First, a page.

Short on funds? If you’re in California, don’t write a check unless you know you can cash it.
You’ve got $11 left in your checking account and the cash register at the grocery store in Los Angeles shows a balance due of $108.14.
There’s not much you can pull off the conveyor belt.
There’s no available credit on your cards. The car needs gas.
Payday is next week.
So you pull out your checkbook, cross your fingers and write a check.
Bad move. Even worse under California law.
Your Bank Won’t Be Happy
If you write a check that you can’t cover, your bank may pay the check and issue an overdraft fee. If you’re not so lucky, the bank will dishonor the check and send it back to the store you made your purchase from.
If the bank decides to return the check, you’ll get a letter from the store demanding immediate payment. The store might also demand a fee for the bounced check. If you fail to pay within a specified time, usually seven days, the merchant can sue you. If that happens, you might end up having to pay two or three times the amount of the check, as well as other fees.
Even worse, if this happens more than a couple of times, the bank may choose to close your account. Since accounts that are closed for cause are reported to ChexSystems, this can make it incredibly difficult to open another account elsewhere.
In California, A Bad Check Can Mean Criminal Charges
Under California law, writing a bad check may be a crime under Penal Code 476a. Charges may be filed either as a misdemeanor or a felony – it depends on the prosecutor’s choice.
If it’s filed as a misdemeanor, you could be looking at up to one year in a county jail and a maximum fine of $1,000. If you’re convicted as a felony then you could get up to three years in jail and a maximum fine of $10,000.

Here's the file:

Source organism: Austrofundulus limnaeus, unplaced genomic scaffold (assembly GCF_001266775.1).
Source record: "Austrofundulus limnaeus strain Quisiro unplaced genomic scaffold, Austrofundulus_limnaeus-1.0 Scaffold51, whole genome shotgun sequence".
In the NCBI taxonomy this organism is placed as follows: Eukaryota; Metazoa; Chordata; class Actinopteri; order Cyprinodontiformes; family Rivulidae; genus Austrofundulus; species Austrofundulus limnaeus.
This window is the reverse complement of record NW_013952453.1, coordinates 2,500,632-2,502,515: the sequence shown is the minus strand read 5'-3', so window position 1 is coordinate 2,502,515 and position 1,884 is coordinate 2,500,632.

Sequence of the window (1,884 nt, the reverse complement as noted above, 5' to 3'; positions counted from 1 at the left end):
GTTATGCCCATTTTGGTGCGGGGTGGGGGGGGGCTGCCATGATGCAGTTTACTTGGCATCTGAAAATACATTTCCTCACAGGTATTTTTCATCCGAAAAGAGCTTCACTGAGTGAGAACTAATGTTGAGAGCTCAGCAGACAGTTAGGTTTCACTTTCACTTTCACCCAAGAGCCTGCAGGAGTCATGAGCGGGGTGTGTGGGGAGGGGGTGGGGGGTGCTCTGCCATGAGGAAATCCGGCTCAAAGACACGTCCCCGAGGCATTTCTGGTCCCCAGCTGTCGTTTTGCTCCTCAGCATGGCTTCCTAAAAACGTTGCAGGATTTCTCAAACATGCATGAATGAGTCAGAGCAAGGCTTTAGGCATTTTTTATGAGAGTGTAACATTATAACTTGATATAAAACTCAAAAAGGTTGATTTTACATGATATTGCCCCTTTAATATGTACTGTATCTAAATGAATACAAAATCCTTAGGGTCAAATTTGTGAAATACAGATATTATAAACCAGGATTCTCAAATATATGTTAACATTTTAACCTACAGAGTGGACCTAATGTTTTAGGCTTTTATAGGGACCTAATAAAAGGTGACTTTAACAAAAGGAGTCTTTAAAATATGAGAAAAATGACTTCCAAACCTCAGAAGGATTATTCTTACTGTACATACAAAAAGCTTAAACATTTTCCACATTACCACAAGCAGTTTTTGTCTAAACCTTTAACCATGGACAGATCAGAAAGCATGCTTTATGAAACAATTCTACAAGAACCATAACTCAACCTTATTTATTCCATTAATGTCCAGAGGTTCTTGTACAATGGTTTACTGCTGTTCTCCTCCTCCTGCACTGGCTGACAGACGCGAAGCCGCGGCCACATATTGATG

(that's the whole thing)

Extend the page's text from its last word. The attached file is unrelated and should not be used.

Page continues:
There are possible civil penalties as well. The payee (that’s the person or company that you wrote the check to) can sue you for the amount of the check in addition to damages of up to $1,500.
Can Bankruptcy Help?
If you’ve bounced a check, filing for bankruptcy may allow you to wipe out the fees and amounts due. The vendor may have a good reason to file a complaint with the bankruptcy court to keep you from discharging the debt, but that’s something we can talk about before filing a bankruptcy case for you.
If you’ve been prosecuted under the California bad check law, a bankruptcy won’t wipe out the fines. A Chapter 13, however, may be a good way for you to repay the fines and penalties over time.
The civil penalties, however, may be able to be wiped out in bankruptcy. Again, the vendor may be able to fight your ability to discharge the debt so you’ll want to have your lawyer assess the risk in advance of filing.
Don’t Write A Bad Check In California
If you’re short on cash, writing a check you can’t cover may be a tempting solution.
But it’s not a solution. It’s an invitation to bigger problems.
Don’t do it.